The thesis of this post is that we are in the early stages of a flow in capital out of technology stocks and into resource stocks, and I suspect this will play a critical role in setting off the mania in gold junior exploration stocks that is widely anticipated by many gold bugs.
Let's look at the evidence to support this:
1. Bubble 2.0 is popping. As I've noted in my latest article on Bubble 2.0, I believe the bubble that has been brewing in social media companies is now in the process of popping. Sarbanes-Oxley and other regulation has made it more difficult to go public in the U.S. The primary result of this is that the bubble is confined to private equity markets, and the public markets is where early investors and Goldman Sachs (GS) unload them. Groupon's (GRPN) accounting problems and insiders exiting Zynga (ZNGA) are the kind of news stories we would expect to hear when the bubble is getting ready to pop. I believe a short pop after Facebook's IPO could be the point where capital really starts to rush out of these new IPOs. Facebook (FB) is the mother ship of Bubble 2.0, and after the initial pop, I suspect there will be a massive wave of selling. Where will all the capital go next? I would suspect to something that is currently very cheap.
2. High P/E ratios. Tech stocks also have very high P/E ratios. Amazon (AMZN) in particular draws a lot of attention for its P/E ratio, which currently tops 190. I am of the opinion that the market is awarding these stocks such high valuations not only because of anticipated earnings growth, but also because of anticipated stability. This is particularly true for Amazon, a notoriously low-margin - but extremely stable - business. It is critical for stock market investors to understand the weakness in the Treasury bond market, which yields nothing while the country's national debt is over $15.6 trillion - and counting. This is a recipe for capital going out of bonds and into stable stocks that can survive in a world with no savings and high unemployment. Amazon's loyal customer base, multiple large revenue streams, and tangible assets related to packing and shipping are why the company has such a high P/E ratio, and perhaps, if we indulge a desire for paradox, we can say Amazon's acclimation to low margins makes the company a strong candidate for survival and thus enable it to sustain an above average P/E.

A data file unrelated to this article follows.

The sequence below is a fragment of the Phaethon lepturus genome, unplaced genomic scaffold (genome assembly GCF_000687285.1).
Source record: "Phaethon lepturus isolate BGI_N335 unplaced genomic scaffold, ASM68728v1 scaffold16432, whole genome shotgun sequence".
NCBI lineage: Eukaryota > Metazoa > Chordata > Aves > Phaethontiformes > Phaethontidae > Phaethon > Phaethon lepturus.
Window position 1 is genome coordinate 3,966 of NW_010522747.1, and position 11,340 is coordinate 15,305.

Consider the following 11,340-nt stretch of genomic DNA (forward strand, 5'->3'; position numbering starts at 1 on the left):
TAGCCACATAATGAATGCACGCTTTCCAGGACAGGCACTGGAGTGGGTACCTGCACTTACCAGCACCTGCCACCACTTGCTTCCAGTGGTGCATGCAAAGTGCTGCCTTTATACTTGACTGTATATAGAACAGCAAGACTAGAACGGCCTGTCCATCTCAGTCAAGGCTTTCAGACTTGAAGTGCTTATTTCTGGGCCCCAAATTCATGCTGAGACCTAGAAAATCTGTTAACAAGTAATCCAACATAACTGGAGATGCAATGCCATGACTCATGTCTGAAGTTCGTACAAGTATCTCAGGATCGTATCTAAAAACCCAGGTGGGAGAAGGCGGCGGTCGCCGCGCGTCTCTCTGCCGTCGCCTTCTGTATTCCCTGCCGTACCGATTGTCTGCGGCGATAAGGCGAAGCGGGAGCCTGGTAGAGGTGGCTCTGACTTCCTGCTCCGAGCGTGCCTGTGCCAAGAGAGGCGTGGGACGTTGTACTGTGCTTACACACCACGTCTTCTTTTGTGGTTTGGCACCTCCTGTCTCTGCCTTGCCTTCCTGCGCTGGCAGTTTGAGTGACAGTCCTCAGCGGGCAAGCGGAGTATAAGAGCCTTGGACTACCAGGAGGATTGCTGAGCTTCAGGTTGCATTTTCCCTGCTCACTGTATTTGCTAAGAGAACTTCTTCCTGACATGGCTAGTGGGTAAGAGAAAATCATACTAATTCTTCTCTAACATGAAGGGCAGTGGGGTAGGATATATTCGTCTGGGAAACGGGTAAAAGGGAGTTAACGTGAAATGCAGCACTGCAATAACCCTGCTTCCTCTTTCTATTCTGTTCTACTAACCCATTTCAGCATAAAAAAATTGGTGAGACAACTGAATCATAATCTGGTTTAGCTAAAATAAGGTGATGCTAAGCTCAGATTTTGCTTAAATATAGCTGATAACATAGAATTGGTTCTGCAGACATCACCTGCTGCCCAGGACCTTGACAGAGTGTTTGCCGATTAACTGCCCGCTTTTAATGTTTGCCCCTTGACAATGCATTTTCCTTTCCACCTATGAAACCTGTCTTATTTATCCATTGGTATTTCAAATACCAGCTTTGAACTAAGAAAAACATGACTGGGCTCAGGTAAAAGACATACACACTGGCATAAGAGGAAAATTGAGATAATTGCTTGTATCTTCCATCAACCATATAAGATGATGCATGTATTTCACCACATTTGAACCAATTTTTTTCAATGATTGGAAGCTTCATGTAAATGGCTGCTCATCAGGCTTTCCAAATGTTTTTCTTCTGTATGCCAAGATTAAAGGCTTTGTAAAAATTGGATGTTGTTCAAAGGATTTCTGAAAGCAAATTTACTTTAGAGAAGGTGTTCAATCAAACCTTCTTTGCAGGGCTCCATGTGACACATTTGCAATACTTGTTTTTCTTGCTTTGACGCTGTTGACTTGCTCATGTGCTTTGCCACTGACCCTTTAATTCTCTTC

I suspect P/E ratios as a whole in the technology sector will decline as capital coming from the bond market see tech stocks as stretched to the upside and would prefer to look to dividends for long-term safety and income they previously secured via bonds with yields.
3. Resource stocks cheapest in years. The rapid price acceleration we've seen in tech stocks over the past few years is in stark contrast to where resource stocks have gone over the past few years. Gold stocks are the cheapest they've been in years. Barrick Gold (ABX), for instance, is the world's largest gold producer, with earnings and dividends growth, yet it has a P/E of under 10. The situation reminds me of a quote I heard from James Dines in one of his presentations: In the short-term the markets are a voting mechanism, but over the long-term they are a balancing mechanism. Eventually, the profits in tech stocks on open positions will need to be closed, and the hedge funds will need to move to their next opportunity. As gold miners increase dividends and as capital rushes out of bonds due to the $7.6 trillion in bond coupon payments coming due, the stage is set for capital to flow into the resource sector.
For those interested in trading this capital flow, I think Apple (AAPL), Salesforce.com (CRM), Netflix (NFLX), LinkedIn (LNKD) and Pandora (P) are ideal short candidates, while Goldcorp (GG), AuRico (AUQ) and McEwen Mining (MUX) are good long candidates. Alternatively, a more mathematical way of playing this is to simply short technology stocks with high P/E ratios and buy precious metals miners with low P/E ratios. For instance, Rackspace (RACK) and LinkedIn have P/E ratios over 100, while Zynga and Groupon are reporting losses; a short position in these stocks could be paired with a long position in Hecla Mining (HL) and AngloGold Ashanti (AU) - precious metals miners with P/E ratios under 10, positive earnings and regular dividends.
While I regard gold and silver miners as being the primary beneficiaries of the coming flow of capital out of the technology sector because of the sovereign debt crisis that puts an especially high premium on monetary assets unexposed to debt, I do think more aggressive funds that want exceptional growth opportunities will look at base metal miners, uranium miners and natural gas/oil drillers as well, as they are all in the basic business of digging stuff up out of the ground. They are a natural complement to gold and silver miners and make for an easy sales pitch to investors that have already expressed an interest in precious metals miners.